I would likely have done a post on English actor George Frederick Cooke (1756-1812) anyhow, but the lore surrounding his death, posthumous dismemberment, and the permanent residency of his remains in two U.S. cities seals the deal. There is a sense in which the man can be said to be STILL performing.
In terms of acting style, Cooke was regarded as a transitional figure between the naturalistic methods of David Garrick and Charles Macklin on the one hand, and the romanticism of Edmund Keane. He was often contrasted with his rival John Philip Kemble, whose style was more realistic. Cooke was noted for playing villains and hypocrites, excelling at roles like Richard III, Iago, and Shylock, and schemers in Restoration comedies. He was also notorious for being a massive alcoholic on the scale of later guys like Richard Burton or George C. Scott — a black-out drunk who would be out of commission for weeks while he went on benders.
Having made his professional debut in 1776, Cooke embarked on a U.S. tour in 1810, playing cities like New York, Philadelphia, Baltimore, Boston and Providence before becoming trapped here when the War of 1812 broke out. He died in New York of cirrhosis of the liver during the early months of the war.
And that’s when the tale gets really interesting. For it seems that Cooke’s bones are all over the place. Most of his body is ensconced at St. Paul’s Churchyard in Lower Manhattan, a stone’s throw from the World Trade Center, under a beautiful monument donated by Keane in 1821. However, his HEAD was removed from the body during the autopsy, and today belongs to Thomas Jefferson University in Philadelphia. In a perfect world the skull would be on display at the Mütter Museum, but nay it is in protective storage at the nearby university co-founded by George McClellan (grandfather of the Civil War general), where Mutter also taught. Thus, the lore…that the skull itself was once used as Yoric’s in a private production of Hamlet, and that Cooke’s headless ghost roams the streets of Lower Manhattan near the sites of theatres where the actor used to perform. ALSO, it is said that Keane kept the bones of one Cooke’s digits, either a finger or a toe. Actors, you know you’ll have done something right if people collect your bones as relics.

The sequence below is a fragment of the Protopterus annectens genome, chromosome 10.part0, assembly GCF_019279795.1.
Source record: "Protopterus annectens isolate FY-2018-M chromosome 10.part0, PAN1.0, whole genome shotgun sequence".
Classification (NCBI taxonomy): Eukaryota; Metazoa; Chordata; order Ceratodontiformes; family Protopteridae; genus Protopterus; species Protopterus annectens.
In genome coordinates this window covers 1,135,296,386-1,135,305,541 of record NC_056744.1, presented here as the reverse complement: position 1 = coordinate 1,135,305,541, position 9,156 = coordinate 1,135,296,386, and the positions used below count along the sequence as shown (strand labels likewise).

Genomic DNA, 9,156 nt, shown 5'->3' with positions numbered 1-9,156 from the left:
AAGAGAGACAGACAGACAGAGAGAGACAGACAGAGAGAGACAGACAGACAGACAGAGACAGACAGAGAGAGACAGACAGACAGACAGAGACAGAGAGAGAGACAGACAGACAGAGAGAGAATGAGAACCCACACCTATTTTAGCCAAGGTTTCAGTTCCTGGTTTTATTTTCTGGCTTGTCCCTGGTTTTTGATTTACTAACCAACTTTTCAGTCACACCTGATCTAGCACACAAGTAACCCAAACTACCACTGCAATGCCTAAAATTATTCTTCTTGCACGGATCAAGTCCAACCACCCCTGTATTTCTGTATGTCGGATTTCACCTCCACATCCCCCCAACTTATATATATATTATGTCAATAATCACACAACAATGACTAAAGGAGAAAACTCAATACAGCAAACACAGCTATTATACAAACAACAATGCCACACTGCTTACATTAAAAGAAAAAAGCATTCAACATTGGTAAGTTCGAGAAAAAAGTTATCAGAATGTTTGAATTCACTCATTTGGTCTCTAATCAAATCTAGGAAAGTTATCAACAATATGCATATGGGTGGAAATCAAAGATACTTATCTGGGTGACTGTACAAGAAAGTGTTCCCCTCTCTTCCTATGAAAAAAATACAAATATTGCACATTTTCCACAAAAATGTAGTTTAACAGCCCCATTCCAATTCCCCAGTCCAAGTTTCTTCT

Unsurprisingly the story of George Frederick Cooke, in both and life and death, is well-trodden internet ground, so there’s much more to explore, if you are so inclined. There’s:
This terrific article and podcast on Cemetery Mixtape
This terrific article on Adventures in Theater History, which is particularly good on the subject of Thomas Sully’s portraits of Cooke, said to have been among the painter’s best likenesses
This scholarly article about the skull by folks at Thomas Jefferson University
And Google “ghosts” and/or “hauntings” and “George Frederick Cooke” and you will find more references and sites than I can possible link to, mostly in tourist listicles and the like.
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